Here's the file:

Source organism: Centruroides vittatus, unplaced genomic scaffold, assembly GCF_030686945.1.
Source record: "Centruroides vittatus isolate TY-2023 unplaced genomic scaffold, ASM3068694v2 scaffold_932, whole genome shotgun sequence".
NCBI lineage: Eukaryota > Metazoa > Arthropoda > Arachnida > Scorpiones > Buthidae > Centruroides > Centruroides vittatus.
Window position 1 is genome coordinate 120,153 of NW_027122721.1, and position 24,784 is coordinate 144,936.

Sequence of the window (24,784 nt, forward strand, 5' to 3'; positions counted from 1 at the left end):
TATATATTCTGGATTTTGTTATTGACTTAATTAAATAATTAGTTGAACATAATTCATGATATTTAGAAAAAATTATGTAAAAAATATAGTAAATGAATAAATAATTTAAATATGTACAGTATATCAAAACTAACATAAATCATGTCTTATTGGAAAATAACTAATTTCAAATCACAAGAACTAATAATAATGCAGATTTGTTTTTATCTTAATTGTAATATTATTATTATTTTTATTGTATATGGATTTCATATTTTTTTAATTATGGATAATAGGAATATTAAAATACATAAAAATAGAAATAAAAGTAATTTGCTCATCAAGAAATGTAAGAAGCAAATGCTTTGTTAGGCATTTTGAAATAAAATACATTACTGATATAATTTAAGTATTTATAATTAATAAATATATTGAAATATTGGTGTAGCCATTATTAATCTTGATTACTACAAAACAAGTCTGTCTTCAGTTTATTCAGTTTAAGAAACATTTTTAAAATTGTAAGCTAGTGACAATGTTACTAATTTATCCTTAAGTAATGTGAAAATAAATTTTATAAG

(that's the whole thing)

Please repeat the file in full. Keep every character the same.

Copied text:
Source organism: Centruroides vittatus, unplaced genomic scaffold, assembly GCF_030686945.1.
Source record: "Centruroides vittatus isolate TY-2023 unplaced genomic scaffold, ASM3068694v2 scaffold_932, whole genome shotgun sequence".
NCBI lineage: Eukaryota > Metazoa > Arthropoda > Arachnida > Scorpiones > Buthidae > Centruroides > Centruroides vittatus.
Window position 1 is genome coordinate 120,153 of NW_027122721.1, and position 24,784 is coordinate 144,936.

Sequence of the window (24,784 nt, forward strand, 5' to 3'; positions counted from 1 at the left end):
TATATATTCTGGATTTTGTTATTGACTTAATTAAATAATTAGTTGAACATAATTCATGATATTTAGAAAAAATTATGTAAAAAATATAGTAAATGAATAAATAATTTAAATATGTACAGTATATCAAAACTAACATAAATCATGTCTTATTGGAAAATAACTAATTTCAAATCACAAGAACTAATAATAATGCAGATTTGTTTTTATCTTAATTGTAATATTATTATTATTTTTATTGTATATGGATTTCATATTTTTTTAATTATGGATAATAGGAATATTAAAATACATAAAAATAGAAATAAAAGTAATTTGCTCATCAAGAAATGTAAGAAGCAAATGCTTTGTTAGGCATTTTGAAATAAAATACATTACTGATATAATTTAAGTATTTATAATTAATAAATATATTGAAATATTGGTGTAGCCATTATTAATCTTGATTACTACAAAACAAGTCTGTCTTCAGTTTATTCAGTTTAAGAAACATTTTTAAAATTGTAAGCTAGTGACAATGTTACTAATTTATCCTTAAGTAATGTGAAAATAAATTTTATAAG